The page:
MUTUAL FUND INVESTMENT RULES OVERHAULED

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INVESTING in a mutual fund (MF) is about to change forever. Investors will now have the freedom to directly negotiate on the fee they pay for the services of distributors or brokers at the time of purchasing MF schemes. They will get to invest the entire amount in MF units while separately paying the distributor for the services rendered.

Capital market regulator Sebi has said that the upfront commission shall be paid by the investor to distributors directly. It also said mutual funds cannot charge entry load for existing or new schemes.

At present, if an investor invests Rs 100 in a mutual fund, only Rs 97.75 would be invested, and the balance Rs 2.25 would go towards the distributor’s commission and marketing expenses of the fund house. With the new rule, the entire Rs 100 would be invested in the market, and the investor would pay a separate cheque to the distributor for the commission agreed upon.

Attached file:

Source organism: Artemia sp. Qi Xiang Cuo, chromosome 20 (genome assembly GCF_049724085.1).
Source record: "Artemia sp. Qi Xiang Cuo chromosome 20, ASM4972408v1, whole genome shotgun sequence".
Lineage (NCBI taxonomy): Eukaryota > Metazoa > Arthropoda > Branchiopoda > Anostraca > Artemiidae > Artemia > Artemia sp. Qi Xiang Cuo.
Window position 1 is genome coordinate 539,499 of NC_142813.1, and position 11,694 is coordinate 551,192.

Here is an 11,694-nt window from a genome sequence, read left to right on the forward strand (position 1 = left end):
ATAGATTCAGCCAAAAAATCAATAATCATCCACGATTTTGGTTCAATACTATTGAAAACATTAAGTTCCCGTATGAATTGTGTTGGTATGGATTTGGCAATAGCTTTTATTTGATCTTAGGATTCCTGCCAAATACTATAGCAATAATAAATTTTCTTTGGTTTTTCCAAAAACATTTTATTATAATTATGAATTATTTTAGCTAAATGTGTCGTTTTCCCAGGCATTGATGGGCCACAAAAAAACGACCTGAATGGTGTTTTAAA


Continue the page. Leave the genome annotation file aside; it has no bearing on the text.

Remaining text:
In a move that would improve transparency, distributors will have to disclose the commission, trail or otherwise, received by them for different schemes/mutual funds they are distributing or advising the investors on. Distributors say the move could reduce the scramble for new fund offerings, and the focus will shift to existing schemes.

The regulator has introduced the concept of an anchor investor, whereby a company planning a public issue can allocate on a discretionary basis up to 30% of the qualified institutional buyer (QIB) portion of the issue to any one of the institutional investors. According to Sebi, the move will bring greater certainty to IPO transactions. At the same time, no person related to the promoter group or lead managers can apply as an anchor investor.

“This is a good move as it gives assurance of allocation against an assurance of participation and helps take the transaction through all kinds of markets,” said Chetan Savla, ED, Kotak Mahindra Capital.

At present, 50% of any book-built initial public offering is reserved for institutional buyers. The minimum application size for anchor investors would be Rs 10 crore, and the shares allotted to them will be subject to a lock-in period of 30 days.

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